Disruption can be painful. To some, it signifies someone else eating their lunch. To others, it screams opportunity. The digital boom has had a huge impact on the way businesses and consumers operate, but some have embraced it more than others.
Here are the top four industries we believe have been most transformed by digital disruption over the past decade.
1. Financial services
Computerisation of the financial markets started after the Big Bang of the 1980s, and the shouts across the trading floor transformed into the hum of machines. But over the past decade, data and technology have created even more opportunities for growth and efficiency. Big banks no longer hold all the cards now that technology and market access is within reach of the smaller guys.
Even City mainstays like foreign exchange trading have gone through huge disruption in the past decade, as smaller firms use technology to get a slice of the action, and executives have left big banks to start their own operations. For example, Zar Amrolia left a top job in the City to join a small fintech company, and by using data analysis and algorithmic trading, they can be much quicker and more efficient. And that’s not always the experience at the larger behemoths of finance.
We’ve seen more and more start-ups over the past decade finding and filling holes in the banking system. Think about the online-only banks and card companies Monzo, Starling and Revolut. And where investing in stocks used to be an opaque and jargon-filled experience for consumers, now they are able to open accounts within minutes at Nutmeg and Moneybox. The barriers have come down and the markets have been democratised. Vive la revolution!
Consumers have spent years learning that they can get content and information for free on the internet. So why pay for a newspaper or a cinema ticket? This is the question media companies have had to contend with ever since the web was born.
But the dream of a free information utopia has more recently been sullied by terabytes of fake news and misinformation. People have realised the value of good journalism, a good sign for the newspapers, but the battle against content piracy still goes on.
It has been slow to react, but the biggest change has been to the media’s business model – from ad-supported, to subscription-based. With the digital boom, eyeballs were scattered across millions of websites, and classifieds were replaced with interest-based forums, and advertising revenue plummeted.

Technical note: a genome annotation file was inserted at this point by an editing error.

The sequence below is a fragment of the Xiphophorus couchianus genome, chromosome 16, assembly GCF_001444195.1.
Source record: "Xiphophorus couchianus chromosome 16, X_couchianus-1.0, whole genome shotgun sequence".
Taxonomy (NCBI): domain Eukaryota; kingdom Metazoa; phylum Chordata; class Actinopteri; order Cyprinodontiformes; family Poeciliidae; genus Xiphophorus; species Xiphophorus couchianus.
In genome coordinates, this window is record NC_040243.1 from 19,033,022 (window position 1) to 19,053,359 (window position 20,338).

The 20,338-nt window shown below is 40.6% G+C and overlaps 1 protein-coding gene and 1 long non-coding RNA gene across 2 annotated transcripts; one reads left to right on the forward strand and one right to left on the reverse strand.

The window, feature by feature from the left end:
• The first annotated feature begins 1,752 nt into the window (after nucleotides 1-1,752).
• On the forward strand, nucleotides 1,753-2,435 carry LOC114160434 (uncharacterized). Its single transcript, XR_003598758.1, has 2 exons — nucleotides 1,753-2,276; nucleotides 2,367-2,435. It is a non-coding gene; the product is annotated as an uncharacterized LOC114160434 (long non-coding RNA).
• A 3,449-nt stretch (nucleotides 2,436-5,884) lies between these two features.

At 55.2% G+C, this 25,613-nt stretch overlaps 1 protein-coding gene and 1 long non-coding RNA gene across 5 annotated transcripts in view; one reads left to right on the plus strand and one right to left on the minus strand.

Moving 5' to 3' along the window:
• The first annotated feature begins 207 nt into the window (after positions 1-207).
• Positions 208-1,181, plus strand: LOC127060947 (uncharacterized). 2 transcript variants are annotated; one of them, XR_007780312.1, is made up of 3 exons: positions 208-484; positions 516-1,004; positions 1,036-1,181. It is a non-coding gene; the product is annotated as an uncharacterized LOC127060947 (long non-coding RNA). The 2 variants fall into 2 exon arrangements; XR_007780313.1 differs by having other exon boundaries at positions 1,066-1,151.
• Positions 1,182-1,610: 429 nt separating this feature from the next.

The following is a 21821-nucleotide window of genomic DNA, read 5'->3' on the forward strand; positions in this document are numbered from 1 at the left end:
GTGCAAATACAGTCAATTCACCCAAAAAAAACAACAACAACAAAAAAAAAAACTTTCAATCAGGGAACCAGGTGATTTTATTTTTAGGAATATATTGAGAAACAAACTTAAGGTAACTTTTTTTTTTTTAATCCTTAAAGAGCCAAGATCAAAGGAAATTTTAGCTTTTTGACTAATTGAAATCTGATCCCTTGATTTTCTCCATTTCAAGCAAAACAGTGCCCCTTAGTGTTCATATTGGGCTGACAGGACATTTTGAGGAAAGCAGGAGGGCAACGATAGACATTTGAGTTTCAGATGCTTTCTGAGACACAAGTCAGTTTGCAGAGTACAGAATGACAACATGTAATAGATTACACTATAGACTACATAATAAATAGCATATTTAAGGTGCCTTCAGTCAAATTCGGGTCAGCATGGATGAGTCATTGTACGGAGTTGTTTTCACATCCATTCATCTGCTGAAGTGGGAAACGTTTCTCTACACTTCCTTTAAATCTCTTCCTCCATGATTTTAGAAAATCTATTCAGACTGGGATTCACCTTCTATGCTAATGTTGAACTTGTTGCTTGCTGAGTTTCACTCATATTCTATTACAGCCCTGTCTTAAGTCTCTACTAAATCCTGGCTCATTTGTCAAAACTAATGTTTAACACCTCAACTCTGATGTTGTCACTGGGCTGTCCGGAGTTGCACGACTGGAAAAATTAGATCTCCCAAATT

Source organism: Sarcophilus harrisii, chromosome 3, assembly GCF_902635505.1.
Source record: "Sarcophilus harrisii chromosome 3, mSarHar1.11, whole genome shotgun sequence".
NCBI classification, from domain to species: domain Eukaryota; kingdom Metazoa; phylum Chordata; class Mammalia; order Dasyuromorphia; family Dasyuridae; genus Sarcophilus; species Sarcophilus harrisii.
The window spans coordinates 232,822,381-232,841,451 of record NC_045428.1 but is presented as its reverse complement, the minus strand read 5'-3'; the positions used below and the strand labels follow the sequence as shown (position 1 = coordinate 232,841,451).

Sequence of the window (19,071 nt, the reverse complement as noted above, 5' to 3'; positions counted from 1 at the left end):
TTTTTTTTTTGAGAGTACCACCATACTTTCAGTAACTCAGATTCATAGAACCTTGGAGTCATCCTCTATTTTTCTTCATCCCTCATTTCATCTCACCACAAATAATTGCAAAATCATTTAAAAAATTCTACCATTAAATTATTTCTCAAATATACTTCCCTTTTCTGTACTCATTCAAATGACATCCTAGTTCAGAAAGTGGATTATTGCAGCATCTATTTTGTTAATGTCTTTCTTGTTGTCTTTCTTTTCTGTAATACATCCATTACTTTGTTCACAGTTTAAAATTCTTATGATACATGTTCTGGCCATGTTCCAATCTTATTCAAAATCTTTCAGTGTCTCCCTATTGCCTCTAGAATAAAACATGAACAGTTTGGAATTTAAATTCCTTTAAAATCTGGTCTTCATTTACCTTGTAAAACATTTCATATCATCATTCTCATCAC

Today, advertising on news websites acts more like a motivation to pay for an ad-free subscription. And with the boom in subscription-model streaming platforms, one could theoretically go for weeks without seeing a TV ad anywhere.
The biggest story of retail in the media over the past decade has been the slow death of brick-and-mortar stores, and the rise of eCommerce. But we can ignore a lot of the doomsayers – retail is alive and well, it has just been transformed.
Brands have realised they do not have to rely on supermarkets and department stores to be the gatekeepers anymore. The internet has given them the power to build customer relationships directly.
Similarly, small businesses no longer need to invest in expensive store leases, hoping people will walk in. They can start cheaply online, build a following, open temporary pop-ups and market stalls, until they are ready to dive into offline retail fully.
And the disruption is not likely to stop. Amazon Go, the future store with automatic payments and no tills, proves we can expect even more tech-enabled changes ahead.
Schools closing for COVID over the past year showed us just how important digital transformation is for education, and where our system has fallen behind. Those schools which had been prepared, and funded well enough, meant they could offer their students a better standard of learning.
As the need to attend in-person classes has become less important, educational institutions have been able to take advantage of a huge new international market. And students have been able to get a high-quality education, no matter where they are.
As far back as 2014, an Accenture study found that 85% of university students said that digital capabilities, such as digital capabilities, technology in classrooms, virtual coursework and online classes were key when choosing schools. If students were demanding it back then, you can be sure they expect it today.
If there is one thing that disruption has taught us, is that it is an ever present possibility. Businesses need to be adaptable, with the presence of mind to know how and whether to react quickly. Hindsight is a wonderful thing, and these industries are still in the midst of being transformed, but we can only look ahead if we understand the past.